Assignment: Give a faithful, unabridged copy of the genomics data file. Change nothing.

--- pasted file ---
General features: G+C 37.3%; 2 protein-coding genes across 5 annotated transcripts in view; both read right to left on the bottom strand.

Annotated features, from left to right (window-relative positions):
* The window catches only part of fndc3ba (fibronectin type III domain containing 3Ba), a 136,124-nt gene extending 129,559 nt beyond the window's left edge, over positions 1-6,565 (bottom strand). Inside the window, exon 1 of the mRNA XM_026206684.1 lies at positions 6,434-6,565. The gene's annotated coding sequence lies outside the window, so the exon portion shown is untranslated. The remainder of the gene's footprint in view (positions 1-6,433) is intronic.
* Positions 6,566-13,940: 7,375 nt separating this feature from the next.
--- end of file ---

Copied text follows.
General features: G+C 37.3%; 2 protein-coding genes across 5 annotated transcripts in view; both read right to left on the bottom strand.

Annotated features, from left to right (window-relative positions):
* The window catches only part of fndc3ba (fibronectin type III domain containing 3Ba), a 136,124-nt gene extending 129,559 nt beyond the window's left edge, over positions 1-6,565 (bottom strand). Inside the window, exon 1 of the mRNA XM_026206684.1 lies at positions 6,434-6,565. The gene's annotated coding sequence lies outside the window, so the exon portion shown is untranslated. The remainder of the gene's footprint in view (positions 1-6,433) is intronic.
* Positions 6,566-13,940: 7,375 nt separating this feature from the next.